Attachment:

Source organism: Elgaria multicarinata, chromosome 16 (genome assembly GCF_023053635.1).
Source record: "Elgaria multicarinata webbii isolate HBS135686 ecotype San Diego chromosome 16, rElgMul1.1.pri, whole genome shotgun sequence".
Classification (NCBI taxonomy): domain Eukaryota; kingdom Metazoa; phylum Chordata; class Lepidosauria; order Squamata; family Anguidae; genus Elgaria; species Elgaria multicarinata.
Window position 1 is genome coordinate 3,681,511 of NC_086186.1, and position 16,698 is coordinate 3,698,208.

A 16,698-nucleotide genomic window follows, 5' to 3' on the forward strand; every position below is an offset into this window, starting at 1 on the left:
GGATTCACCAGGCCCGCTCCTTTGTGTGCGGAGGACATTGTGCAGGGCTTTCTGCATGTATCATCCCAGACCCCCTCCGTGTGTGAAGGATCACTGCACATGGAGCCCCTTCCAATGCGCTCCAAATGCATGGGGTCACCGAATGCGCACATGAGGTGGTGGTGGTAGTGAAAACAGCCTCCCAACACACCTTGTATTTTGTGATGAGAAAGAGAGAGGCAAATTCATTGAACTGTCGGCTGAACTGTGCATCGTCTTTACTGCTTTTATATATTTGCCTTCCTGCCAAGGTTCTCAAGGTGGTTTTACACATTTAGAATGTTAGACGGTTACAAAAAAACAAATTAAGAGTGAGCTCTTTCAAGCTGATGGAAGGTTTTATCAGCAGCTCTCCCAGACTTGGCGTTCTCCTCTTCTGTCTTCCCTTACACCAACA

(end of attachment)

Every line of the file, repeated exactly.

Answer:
Source organism: Elgaria multicarinata, chromosome 16 (genome assembly GCF_023053635.1).
Source record: "Elgaria multicarinata webbii isolate HBS135686 ecotype San Diego chromosome 16, rElgMul1.1.pri, whole genome shotgun sequence".
Classification (NCBI taxonomy): domain Eukaryota; kingdom Metazoa; phylum Chordata; class Lepidosauria; order Squamata; family Anguidae; genus Elgaria; species Elgaria multicarinata.
Window position 1 is genome coordinate 3,681,511 of NC_086186.1, and position 16,698 is coordinate 3,698,208.

A 16,698-nucleotide genomic window follows, 5' to 3' on the forward strand; every position below is an offset into this window, starting at 1 on the left:
GGATTCACCAGGCCCGCTCCTTTGTGTGCGGAGGACATTGTGCAGGGCTTTCTGCATGTATCATCCCAGACCCCCTCCGTGTGTGAAGGATCACTGCACATGGAGCCCCTTCCAATGCGCTCCAAATGCATGGGGTCACCGAATGCGCACATGAGGTGGTGGTGGTAGTGAAAACAGCCTCCCAACACACCTTGTATTTTGTGATGAGAAAGAGAGAGGCAAATTCATTGAACTGTCGGCTGAACTGTGCATCGTCTTTACTGCTTTTATATATTTGCCTTCCTGCCAAGGTTCTCAAGGTGGTTTTACACATTTAGAATGTTAGACGGTTACAAAAAAACAAATTAAGAGTGAGCTCTTTCAAGCTGATGGAAGGTTTTATCAGCAGCTCTCCCAGACTTGGCGTTCTCCTCTTCTGTCTTCCCTTACACCAACA